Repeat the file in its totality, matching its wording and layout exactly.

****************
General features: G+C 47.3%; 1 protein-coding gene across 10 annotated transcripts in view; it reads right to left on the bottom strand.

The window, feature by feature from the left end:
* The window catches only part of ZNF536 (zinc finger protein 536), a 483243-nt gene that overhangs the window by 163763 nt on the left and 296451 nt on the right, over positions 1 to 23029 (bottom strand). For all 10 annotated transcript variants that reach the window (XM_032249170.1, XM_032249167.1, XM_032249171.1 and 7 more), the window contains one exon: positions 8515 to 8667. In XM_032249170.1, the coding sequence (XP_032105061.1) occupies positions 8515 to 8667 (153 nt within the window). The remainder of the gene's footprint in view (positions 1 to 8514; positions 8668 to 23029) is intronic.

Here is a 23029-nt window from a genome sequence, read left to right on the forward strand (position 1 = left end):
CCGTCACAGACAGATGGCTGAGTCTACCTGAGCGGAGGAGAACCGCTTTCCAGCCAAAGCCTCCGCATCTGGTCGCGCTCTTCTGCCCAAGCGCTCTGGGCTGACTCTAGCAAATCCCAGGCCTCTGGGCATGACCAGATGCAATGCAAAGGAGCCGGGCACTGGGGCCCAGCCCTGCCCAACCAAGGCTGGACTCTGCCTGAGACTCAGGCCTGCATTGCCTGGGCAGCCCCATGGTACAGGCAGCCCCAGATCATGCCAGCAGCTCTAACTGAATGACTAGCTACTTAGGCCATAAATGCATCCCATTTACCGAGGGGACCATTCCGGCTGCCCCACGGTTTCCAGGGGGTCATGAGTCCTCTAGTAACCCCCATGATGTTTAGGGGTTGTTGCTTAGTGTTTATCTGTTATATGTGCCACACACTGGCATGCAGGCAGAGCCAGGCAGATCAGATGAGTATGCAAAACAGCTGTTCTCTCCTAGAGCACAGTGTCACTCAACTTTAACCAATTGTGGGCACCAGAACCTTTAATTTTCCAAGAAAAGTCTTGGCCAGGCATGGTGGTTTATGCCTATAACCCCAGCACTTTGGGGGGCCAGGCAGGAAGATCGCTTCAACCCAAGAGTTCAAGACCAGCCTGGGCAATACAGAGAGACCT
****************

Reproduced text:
General features: G+C 47.3%; 1 protein-coding gene across 10 annotated transcripts in view; it reads right to left on the bottom strand.

The window, feature by feature from the left end:
* The window catches only part of ZNF536 (zinc finger protein 536), a 483243-nt gene that overhangs the window by 163763 nt on the left and 296451 nt on the right, over positions 1 to 23029 (bottom strand). For all 10 annotated transcript variants that reach the window (XM_032249170.1, XM_032249167.1, XM_032249171.1 and 7 more), the window contains one exon: positions 8515 to 8667. In XM_032249170.1, the coding sequence (XP_032105061.1) occupies positions 8515 to 8667 (153 nt within the window). The remainder of the gene's footprint in view (positions 1 to 8514; positions 8668 to 23029) is intronic.

Here is a 23029-nt window from a genome sequence, read left to right on the forward strand (position 1 = left end):
CCGTCACAGACAGATGGCTGAGTCTACCTGAGCGGAGGAGAACCGCTTTCCAGCCAAAGCCTCCGCATCTGGTCGCGCTCTTCTGCCCAAGCGCTCTGGGCTGACTCTAGCAAATCCCAGGCCTCTGGGCATGACCAGATGCAATGCAAAGGAGCCGGGCACTGGGGCCCAGCCCTGCCCAACCAAGGCTGGACTCTGCCTGAGACTCAGGCCTGCATTGCCTGGGCAGCCCCATGGTACAGGCAGCCCCAGATCATGCCAGCAGCTCTAACTGAATGACTAGCTACTTAGGCCATAAATGCATCCCATTTACCGAGGGGACCATTCCGGCTGCCCCACGGTTTCCAGGGGGTCATGAGTCCTCTAGTAACCCCCATGATGTTTAGGGGTTGTTGCTTAGTGTTTATCTGTTATATGTGCCACACACTGGCATGCAGGCAGAGCCAGGCAGATCAGATGAGTATGCAAAACAGCTGTTCTCTCCTAGAGCACAGTGTCACTCAACTTTAACCAATTGTGGGCACCAGAACCTTTAATTTTCCAAGAAAAGTCTTGGCCAGGCATGGTGGTTTATGCCTATAACCCCAGCACTTTGGGGGGCCAGGCAGGAAGATCGCTTCAACCCAAGAGTTCAAGACCAGCCTGGGCAATACAGAGAGACCT